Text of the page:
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Put Me in, Coach!

At the Consol Energy Center, it’s business as usual. A fresh sheet of ice, proudly stamped with the Pittsburgh Penguins logo, awaits a group of prospects and rookies eager to seize an opportunity in the Steel City.  For four days (July 16 through 20), the Penguins will evaluate top end draft picks through a series of on-ice practices, scrimmage sessions, fitness and medical testing, and team building activities at the team’s development camp. The objective is clear: assess key pieces within the Penguins’ system and determine which players are NHL ready.

The hockey club invited 37 prospects, consisting of 21 forwards, 12 defensemen, and four goaltenders. Of the 37 attendees, 23 are Penguins’ draft picks—including all six players selected at the 2013 NHL Entry Draft.

Among the attendees to this year’s prospect development camp, three players stand out and will surely lead the charge at the scrimmage on Saturday July 20:

Put Me in, Coach!
Pittsburgh Penguins’ prospects and rookies take a break from on-ice practice during day one of development camp at the Consol Energy Center in Pittsburgh, Pennsylvania.
(Pittsburgh Penguins/NHL)

Tristan Jarry, selected 44th overall by the Penguins at the 2013 NHL Entry Draft, caught the attention of the organization following a strong season with the Edmonton Oil Kings of the WHL. A native of British Columbia, Jarry posted a 0.936 save percentage, 1.61 goals against average, and stopped 585 shots in 27 games played with the Oil Kings. The eighteen year-old shows promise but lacks playoff experience—having played only one game during his three seasons with the WHL. It is likely that the organization will give Jarry time to mature, develop, and adapt to the pressure, speed, and expectations associated with Penguins’ unique brand of hockey. It is imperative that the club is patient with Jarry—goaltending is a key part of any roster. A poor performance between the pipes—as evidenced by Penguins’ netminder Marc-Andre Fleury—brings disappointment and unmet expectations.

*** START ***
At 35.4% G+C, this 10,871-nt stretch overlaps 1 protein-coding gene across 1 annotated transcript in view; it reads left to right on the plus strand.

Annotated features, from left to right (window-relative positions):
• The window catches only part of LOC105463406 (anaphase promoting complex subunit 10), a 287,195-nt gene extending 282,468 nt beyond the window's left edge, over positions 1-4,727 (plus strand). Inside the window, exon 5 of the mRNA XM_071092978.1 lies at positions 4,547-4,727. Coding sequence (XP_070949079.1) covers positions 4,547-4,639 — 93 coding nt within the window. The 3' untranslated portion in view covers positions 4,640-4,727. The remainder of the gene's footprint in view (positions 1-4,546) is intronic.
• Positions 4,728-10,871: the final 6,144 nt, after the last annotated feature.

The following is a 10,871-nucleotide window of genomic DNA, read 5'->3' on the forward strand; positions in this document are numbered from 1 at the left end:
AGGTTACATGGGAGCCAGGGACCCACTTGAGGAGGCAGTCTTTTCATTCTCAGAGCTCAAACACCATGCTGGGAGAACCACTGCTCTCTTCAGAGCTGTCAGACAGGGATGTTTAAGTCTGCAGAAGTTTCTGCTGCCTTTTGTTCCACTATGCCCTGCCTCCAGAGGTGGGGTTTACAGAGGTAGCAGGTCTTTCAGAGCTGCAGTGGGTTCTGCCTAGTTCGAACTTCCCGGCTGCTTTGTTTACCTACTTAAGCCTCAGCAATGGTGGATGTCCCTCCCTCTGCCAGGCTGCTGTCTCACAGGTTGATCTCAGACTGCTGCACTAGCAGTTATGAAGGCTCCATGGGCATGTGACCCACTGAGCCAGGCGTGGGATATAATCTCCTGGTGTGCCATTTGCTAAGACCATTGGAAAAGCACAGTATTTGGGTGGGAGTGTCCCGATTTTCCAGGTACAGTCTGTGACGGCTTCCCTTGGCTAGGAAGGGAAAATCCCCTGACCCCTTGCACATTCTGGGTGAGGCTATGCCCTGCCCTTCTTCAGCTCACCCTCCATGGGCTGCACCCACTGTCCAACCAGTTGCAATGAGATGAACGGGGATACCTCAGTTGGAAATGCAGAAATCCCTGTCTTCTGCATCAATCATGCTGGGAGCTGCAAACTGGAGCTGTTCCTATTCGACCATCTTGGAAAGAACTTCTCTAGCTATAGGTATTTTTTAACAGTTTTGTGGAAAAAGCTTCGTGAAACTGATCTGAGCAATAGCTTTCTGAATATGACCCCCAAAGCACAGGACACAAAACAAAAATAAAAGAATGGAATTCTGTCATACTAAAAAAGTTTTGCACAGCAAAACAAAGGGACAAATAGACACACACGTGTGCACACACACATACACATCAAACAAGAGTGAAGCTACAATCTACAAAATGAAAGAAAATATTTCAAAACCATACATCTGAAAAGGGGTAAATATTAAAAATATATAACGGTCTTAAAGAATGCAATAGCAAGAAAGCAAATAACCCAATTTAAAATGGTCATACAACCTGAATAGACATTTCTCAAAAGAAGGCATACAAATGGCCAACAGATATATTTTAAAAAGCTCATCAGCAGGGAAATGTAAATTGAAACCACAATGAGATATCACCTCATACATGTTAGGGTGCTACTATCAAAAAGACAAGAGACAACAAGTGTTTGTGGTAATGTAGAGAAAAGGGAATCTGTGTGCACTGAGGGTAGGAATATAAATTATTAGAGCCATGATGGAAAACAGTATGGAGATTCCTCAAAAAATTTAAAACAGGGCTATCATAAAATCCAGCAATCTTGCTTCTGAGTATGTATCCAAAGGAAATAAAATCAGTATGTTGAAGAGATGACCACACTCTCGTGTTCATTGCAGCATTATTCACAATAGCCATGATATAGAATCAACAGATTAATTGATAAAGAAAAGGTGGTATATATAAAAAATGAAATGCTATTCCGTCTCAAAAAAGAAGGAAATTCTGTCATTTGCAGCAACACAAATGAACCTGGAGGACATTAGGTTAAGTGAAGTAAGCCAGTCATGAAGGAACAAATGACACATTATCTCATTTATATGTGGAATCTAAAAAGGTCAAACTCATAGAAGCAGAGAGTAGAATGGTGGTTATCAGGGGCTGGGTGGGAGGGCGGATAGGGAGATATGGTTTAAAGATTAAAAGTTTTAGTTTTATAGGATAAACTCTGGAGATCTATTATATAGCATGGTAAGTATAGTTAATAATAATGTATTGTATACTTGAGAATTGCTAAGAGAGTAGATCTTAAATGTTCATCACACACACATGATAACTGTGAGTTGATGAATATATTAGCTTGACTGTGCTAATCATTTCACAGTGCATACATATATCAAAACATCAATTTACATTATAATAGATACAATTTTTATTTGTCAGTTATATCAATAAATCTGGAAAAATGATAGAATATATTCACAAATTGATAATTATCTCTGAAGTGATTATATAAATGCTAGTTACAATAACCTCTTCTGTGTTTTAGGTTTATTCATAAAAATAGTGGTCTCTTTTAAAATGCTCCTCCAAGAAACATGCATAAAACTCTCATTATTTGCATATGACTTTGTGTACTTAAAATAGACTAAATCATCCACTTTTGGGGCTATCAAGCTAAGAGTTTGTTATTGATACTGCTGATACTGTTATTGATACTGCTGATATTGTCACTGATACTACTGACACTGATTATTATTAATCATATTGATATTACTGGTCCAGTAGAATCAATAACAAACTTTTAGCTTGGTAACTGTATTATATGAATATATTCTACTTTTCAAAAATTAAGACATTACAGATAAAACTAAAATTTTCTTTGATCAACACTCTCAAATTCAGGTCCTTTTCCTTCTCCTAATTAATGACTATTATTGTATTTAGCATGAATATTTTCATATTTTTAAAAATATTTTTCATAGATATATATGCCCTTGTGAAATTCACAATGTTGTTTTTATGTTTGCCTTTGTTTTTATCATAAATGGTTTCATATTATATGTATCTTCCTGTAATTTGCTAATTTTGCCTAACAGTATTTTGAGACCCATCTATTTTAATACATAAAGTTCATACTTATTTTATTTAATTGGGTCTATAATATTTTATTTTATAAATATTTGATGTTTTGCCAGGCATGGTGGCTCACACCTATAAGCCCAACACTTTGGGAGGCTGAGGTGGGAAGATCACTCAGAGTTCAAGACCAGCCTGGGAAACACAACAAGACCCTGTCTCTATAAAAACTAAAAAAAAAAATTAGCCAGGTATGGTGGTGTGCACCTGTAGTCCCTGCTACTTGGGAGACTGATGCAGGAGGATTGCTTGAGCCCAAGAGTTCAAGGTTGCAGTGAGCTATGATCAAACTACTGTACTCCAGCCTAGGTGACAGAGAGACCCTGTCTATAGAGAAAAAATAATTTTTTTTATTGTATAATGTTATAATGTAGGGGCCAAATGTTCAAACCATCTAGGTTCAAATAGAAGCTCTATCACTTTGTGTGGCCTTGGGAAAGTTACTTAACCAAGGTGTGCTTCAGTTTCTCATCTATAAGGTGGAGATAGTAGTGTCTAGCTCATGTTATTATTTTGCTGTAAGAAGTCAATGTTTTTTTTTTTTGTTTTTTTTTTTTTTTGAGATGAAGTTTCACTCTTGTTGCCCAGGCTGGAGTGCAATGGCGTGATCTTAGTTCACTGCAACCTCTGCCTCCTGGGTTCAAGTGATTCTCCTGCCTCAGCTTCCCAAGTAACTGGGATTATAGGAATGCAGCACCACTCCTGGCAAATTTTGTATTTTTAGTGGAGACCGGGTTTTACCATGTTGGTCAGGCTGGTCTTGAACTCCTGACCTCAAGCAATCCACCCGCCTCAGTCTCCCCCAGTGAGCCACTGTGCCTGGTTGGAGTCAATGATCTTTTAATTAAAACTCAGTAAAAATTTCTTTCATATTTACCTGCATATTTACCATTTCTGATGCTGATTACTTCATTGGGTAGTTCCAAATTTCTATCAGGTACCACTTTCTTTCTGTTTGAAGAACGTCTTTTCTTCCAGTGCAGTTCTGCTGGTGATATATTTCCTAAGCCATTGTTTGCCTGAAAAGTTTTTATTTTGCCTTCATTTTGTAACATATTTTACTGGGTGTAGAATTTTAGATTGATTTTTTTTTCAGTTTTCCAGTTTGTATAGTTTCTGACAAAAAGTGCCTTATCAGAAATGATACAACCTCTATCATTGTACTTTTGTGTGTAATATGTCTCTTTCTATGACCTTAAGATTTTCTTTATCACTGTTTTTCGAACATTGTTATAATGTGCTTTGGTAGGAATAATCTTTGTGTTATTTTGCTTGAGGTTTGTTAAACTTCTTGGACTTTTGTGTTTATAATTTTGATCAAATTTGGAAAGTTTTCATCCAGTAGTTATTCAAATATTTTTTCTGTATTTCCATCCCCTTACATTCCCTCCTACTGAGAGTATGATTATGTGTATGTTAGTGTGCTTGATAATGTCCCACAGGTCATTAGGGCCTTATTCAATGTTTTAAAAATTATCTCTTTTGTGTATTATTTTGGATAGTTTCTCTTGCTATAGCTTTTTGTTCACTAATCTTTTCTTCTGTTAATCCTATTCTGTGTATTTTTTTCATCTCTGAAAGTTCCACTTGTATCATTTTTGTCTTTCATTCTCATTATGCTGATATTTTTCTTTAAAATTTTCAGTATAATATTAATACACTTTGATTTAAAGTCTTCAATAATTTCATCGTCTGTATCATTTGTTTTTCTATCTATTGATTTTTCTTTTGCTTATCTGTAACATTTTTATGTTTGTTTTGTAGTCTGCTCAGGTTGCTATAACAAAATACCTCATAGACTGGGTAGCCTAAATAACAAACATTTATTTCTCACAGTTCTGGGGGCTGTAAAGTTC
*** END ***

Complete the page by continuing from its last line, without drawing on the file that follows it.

Derrick Pouliot is another darling of the WHL. Selected 8th overall in the 2012 NHL Entry Draft, the skilled blueliner was an invaluable asset for the Portland Winterhawks in the 2013 postseason—registering 20 points (4G, 16A) in 27 contests and earning a plus-9 rating. In the 2012-13 regular season, Pouliot posted an impressive 45 points (9G, 36A) in 44 games played—averaging almost a point per game. Pouliot’s speed through the neutral zone, ability to set up teammates, and puck control make him a perfect addition to the Penguins’ back end. The only ingredient missing from Pouliot’s recipe for success is physical strength. As with many prospects and rookies, Pouliot needs to improve his overall physical strength in order to keep up with the demands and intensity of Penguins’ hockey.

Another notable defenceman is Scott Harrington. The twenty-year old is a stay-at-home defenseman and former captain of the OHL’s London Knights. In 216 regular season career games with the Knights, Harrington posted 81 points (13G, 68A) and earned a plus-58 rating. In the 2013 AHL postseason, Harrington made his debut with the Wilkes-Barre/Scranton Penguins and netted a goal in Game 4 of the Eastern Conference Final. The Penguins selected Harrington 54th overall at the 2011 NHL Entry Draft.

Sofia Rizzo

Sofia Rizzo

Proud fan of the Pittsburgh Penguins and everything hockey. Hockey is my first love and never fails to inspire, motivate, and uplift me.
Sofia Rizzo

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